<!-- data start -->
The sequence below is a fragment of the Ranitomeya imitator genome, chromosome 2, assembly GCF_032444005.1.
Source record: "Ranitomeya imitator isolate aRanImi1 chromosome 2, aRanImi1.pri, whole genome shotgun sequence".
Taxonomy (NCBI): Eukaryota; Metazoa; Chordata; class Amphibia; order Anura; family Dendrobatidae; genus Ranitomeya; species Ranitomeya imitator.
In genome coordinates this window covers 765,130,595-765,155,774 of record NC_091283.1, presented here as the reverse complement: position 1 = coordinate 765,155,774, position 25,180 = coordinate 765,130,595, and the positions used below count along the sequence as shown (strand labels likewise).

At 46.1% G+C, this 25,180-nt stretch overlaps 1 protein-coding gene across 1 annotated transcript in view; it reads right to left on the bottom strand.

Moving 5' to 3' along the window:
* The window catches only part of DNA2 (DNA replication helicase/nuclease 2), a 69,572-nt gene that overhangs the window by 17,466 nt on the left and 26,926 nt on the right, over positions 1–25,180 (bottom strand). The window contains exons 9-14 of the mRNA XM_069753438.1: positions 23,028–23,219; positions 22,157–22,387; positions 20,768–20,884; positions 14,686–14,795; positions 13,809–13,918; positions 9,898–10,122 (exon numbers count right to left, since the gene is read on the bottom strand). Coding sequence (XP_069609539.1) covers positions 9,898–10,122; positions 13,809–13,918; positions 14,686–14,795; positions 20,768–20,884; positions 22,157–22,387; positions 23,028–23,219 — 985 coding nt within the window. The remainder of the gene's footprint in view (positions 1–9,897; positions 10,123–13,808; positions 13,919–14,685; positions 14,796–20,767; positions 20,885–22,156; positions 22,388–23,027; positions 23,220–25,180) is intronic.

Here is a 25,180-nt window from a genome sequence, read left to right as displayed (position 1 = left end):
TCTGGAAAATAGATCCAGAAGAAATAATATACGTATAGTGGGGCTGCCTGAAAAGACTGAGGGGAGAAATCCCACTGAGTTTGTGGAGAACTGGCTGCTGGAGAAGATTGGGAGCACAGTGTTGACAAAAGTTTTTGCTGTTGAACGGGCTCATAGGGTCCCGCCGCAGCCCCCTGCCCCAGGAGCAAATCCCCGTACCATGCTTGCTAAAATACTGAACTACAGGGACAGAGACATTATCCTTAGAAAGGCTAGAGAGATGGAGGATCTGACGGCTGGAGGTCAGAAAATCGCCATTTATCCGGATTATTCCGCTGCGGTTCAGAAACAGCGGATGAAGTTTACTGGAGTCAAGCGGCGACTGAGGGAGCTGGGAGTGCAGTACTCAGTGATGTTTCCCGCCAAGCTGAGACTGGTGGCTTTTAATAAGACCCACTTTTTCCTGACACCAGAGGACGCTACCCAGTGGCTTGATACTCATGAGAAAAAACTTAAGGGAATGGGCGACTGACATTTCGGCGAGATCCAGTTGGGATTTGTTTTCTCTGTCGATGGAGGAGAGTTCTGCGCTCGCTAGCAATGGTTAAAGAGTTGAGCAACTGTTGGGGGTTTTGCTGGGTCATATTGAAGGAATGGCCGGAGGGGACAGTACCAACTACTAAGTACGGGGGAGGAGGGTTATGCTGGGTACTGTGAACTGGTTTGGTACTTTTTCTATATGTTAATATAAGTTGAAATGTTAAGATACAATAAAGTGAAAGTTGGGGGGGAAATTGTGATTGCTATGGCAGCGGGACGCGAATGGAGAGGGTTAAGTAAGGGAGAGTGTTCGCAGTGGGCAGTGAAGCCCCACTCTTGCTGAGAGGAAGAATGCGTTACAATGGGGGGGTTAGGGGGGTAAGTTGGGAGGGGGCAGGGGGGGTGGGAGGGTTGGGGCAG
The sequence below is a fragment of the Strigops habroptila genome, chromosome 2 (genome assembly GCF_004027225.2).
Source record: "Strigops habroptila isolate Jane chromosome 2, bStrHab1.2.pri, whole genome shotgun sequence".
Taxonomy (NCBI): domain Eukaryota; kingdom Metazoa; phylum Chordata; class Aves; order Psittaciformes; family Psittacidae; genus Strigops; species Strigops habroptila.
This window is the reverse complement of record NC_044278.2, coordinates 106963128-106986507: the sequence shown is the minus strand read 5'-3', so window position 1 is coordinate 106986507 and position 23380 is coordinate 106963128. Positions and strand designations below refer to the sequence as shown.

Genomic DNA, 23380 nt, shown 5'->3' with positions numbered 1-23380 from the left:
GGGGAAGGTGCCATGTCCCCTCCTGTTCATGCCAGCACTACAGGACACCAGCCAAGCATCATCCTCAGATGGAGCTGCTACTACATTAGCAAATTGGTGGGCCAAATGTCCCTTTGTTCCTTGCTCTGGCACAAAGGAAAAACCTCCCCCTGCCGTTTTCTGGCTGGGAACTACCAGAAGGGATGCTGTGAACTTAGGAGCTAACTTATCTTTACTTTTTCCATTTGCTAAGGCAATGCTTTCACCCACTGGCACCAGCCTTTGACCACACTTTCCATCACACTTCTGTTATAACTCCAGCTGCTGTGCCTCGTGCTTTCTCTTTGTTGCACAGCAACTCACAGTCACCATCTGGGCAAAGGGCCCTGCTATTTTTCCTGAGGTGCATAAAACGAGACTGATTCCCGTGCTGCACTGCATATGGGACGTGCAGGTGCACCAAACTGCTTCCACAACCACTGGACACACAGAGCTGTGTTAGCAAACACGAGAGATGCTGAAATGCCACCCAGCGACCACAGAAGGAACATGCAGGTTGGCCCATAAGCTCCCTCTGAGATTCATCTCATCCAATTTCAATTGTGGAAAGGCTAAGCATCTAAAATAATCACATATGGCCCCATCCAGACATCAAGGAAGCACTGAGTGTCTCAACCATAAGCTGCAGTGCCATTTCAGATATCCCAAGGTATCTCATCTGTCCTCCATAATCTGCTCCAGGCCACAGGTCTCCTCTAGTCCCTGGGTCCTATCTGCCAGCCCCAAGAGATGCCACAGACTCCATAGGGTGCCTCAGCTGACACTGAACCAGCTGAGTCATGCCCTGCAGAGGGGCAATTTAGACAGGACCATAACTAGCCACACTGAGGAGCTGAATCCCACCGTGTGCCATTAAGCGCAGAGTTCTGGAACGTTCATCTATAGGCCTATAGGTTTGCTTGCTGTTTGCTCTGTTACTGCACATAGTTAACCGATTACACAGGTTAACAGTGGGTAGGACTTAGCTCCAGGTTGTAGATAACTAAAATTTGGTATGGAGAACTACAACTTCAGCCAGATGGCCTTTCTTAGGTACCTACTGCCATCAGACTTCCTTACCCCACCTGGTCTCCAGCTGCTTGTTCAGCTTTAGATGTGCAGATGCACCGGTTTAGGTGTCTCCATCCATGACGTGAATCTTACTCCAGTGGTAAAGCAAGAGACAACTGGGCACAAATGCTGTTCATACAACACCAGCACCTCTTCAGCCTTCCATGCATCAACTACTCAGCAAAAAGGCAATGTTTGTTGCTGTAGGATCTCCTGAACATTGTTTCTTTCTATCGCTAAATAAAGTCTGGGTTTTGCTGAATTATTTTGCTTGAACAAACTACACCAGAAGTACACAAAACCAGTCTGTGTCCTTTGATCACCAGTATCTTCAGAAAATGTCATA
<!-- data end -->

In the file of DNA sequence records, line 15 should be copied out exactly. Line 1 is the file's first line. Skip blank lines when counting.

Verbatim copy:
GGGGAAGGTGCCATGTCCCCTCCTGTTCATGCCAGCACTACAGGACACCAGCCAAGCATCATCCTCAGATGGAGCTGCTACTACATTAGCAAATTGGTGGGCCAAATGTCCCTTTGTTCCTTGCTCTGGCACAAAGGAAAAACCTCCCCCTGCCGTTTTCTGGCTGGGAACTACCAGAAGGGATGCTGTGAACTTAGGAGCTAACTTATCTTTACTTTTTCCATTTGCTAAGGCAATGCTTTCACCCACTGGCACCAGCCTTTGACCACACTTTCCATCACACTTCTGTTATAACTCCAGCTGCTGTGCCTCGTGCTTTCTCTTTGTTGCACAGCAACTCACAGTCACCATCTGGGCAAAGGGCCCTGCTATTTTTCCTGAGGTGCATAAAACGAGACTGATTCCCGTGCTGCACTGCATATGGGACGTGCAGGTGCACCAAACTGCTTCCACAACCACTGGACACACAGAGCTGTGTTAGCAAACACGAGAGATGCTGAAATGCCACCCAGCGACCACAGAAGGAACATGCAGGTTGGCCCATAAGCTCCCTCTGAGATTCATCTCATCCAATTTCAATTGTGGAAAGGCTAAGCATCTAAAATAATCACATATGGCCCCATCCAGACATCAAGGAAGCACTGAGTGTCTCAACCATAAGCTGCAGTGCCATTTCAGATATCCCAAGGTATCTCATCTGTCCTCCATAATCTGCTCCAGGCCACAGGTCTCCTCTAGTCCCTGGGTCCTATCTGCCAGCCCCAAGAGATGCCACAGACTCCATAGGGTGCCTCAGCTGACACTGAACCAGCTGAGTCATGCCCTGCAGAGGGGCAATTTAGACAGGACCATAACTAGCCACACTGAGGAGCTGAATCCCACCGTGTGCCATTAAGCGCAGAGTTCTGGAACGTTCATCTATAGGCCTATAGGTTTGCTTGCTGTTTGCTCTGTTACTGCACATAGTTAACCGATTACACAGGTTAACAGTGGGTAGGACTTAGCTCCAGGTTGTAGATAACTAAAATTTGGTATGGAGAACTACAACTTCAGCCAGATGGCCTTTCTTAGGTACCTACTGCCATCAGACTTCCTTACCCCACCTGGTCTCCAGCTGCTTGTTCAGCTTTAGATGTGCAGATGCACCGGTTTAGGTGTCTCCATCCATGACGTGAATCTTACTCCAGTGGTAAAGCAAGAGACAACTGGGCACAAATGCTGTTCATACAACACCAGCACCTCTTCAGCCTTCCATGCATCAACTACTCAGCAAAAAGGCAATGTTTGTTGCTGTAGGATCTCCTGAACATTGTTTCTTTCTATCGCTAAATAAAGTCTGGGTTTTGCTGAATTATTTTGCTTGAACAAACTACACCAGAAGTACACAAAACCAGTCTGTGTCCTTTGATCACCAGTATCTTCAGAAAATGTCATA